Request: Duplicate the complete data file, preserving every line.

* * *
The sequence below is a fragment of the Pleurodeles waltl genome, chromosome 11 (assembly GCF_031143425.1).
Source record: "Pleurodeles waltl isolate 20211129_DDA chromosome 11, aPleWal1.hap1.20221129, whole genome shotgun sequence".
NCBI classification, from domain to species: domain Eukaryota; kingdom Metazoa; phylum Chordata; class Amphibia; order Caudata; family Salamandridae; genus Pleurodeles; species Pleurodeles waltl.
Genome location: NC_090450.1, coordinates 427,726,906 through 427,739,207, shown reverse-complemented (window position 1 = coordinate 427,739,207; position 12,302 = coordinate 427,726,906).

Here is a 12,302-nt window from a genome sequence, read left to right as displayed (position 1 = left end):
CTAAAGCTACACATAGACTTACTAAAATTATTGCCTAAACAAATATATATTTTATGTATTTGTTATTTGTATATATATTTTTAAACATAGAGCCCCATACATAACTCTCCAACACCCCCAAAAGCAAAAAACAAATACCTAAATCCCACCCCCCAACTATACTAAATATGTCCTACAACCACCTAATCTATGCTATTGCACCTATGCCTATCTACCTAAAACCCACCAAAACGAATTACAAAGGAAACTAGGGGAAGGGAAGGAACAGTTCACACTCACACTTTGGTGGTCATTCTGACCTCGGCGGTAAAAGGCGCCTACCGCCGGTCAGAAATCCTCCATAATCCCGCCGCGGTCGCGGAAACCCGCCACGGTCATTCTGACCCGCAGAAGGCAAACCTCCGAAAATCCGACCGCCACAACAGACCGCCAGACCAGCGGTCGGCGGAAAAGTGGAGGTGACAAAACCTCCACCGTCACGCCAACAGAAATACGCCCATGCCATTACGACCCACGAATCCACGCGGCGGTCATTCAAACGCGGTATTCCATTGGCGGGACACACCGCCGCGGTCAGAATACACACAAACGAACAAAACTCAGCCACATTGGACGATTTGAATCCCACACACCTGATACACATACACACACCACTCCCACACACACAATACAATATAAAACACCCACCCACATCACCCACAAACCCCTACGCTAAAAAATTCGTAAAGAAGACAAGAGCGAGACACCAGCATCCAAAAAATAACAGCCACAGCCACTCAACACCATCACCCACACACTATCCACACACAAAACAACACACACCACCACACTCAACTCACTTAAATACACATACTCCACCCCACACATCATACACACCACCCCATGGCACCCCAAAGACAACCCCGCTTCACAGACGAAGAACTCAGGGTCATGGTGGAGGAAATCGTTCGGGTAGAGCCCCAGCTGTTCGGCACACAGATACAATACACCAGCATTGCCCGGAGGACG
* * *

The sequence below is a fragment of the Pleurodeles waltl genome, chromosome 11 (assembly GCF_031143425.1).
Source record: "Pleurodeles waltl isolate 20211129_DDA chromosome 11, aPleWal1.hap1.20221129, whole genome shotgun sequence".
NCBI classification, from domain to species: domain Eukaryota; kingdom Metazoa; phylum Chordata; class Amphibia; order Caudata; family Salamandridae; genus Pleurodeles; species Pleurodeles waltl.
Genome location: NC_090450.1, coordinates 427,726,906 through 427,739,207, shown reverse-complemented (window position 1 = coordinate 427,739,207; position 12,302 = coordinate 427,726,906).

Here is a 12,302-nt window from a genome sequence, read left to right as displayed (position 1 = left end):
CTAAAGCTACACATAGACTTACTAAAATTATTGCCTAAACAAATATATATTTTATGTATTTGTTATTTGTATATATATTTTTAAACATAGAGCCCCATACATAACTCTCCAACACCCCCAAAAGCAAAAAACAAATACCTAAATCCCACCCCCCAACTATACTAAATATGTCCTACAACCACCTAATCTATGCTATTGCACCTATGCCTATCTACCTAAAACCCACCAAAACGAATTACAAAGGAAACTAGGGGAAGGGAAGGAACAGTTCACACTCACACTTTGGTGGTCATTCTGACCTCGGCGGTAAAAGGCGCCTACCGCCGGTCAGAAATCCTCCATAATCCCGCCGCGGTCGCGGAAACCCGCCACGGTCATTCTGACCCGCAGAAGGCAAACCTCCGAAAATCCGACCGCCACAACAGACCGCCAGACCAGCGGTCGGCGGAAAAGTGGAGGTGACAAAACCTCCACCGTCACGCCAACAGAAATACGCCCATGCCATTACGACCCACGAATCCACGCGGCGGTCATTCAAACGCGGTATTCCATTGGCGGGACACACCGCCGCGGTCAGAATACACACAAACGAACAAAACTCAGCCACATTGGACGATTTGAATCCCACACACCTGATACACATACACACACCACTCCCACACACACAATACAATATAAAACACCCACCCACATCACCCACAAACCCCTACGCTAAAAAATTCGTAAAGAAGACAAGAGCGAGACACCAGCATCCAAAAAATAACAGCCACAGCCACTCAACACCATCACCCACACACTATCCACACACAAAACAACACACACCACCACACTCAACTCACTTAAATACACATACTCCACCCCACACATCATACACACCACCCCATGGCACCCCAAAGACAACCCCGCTTCACAGACGAAGAACTCAGGGTCATGGTGGAGGAAATCGTTCGGGTAGAGCCCCAGCTGTTCGGCACACAGATACAATACACCAGCATTGCCCGGAGGACG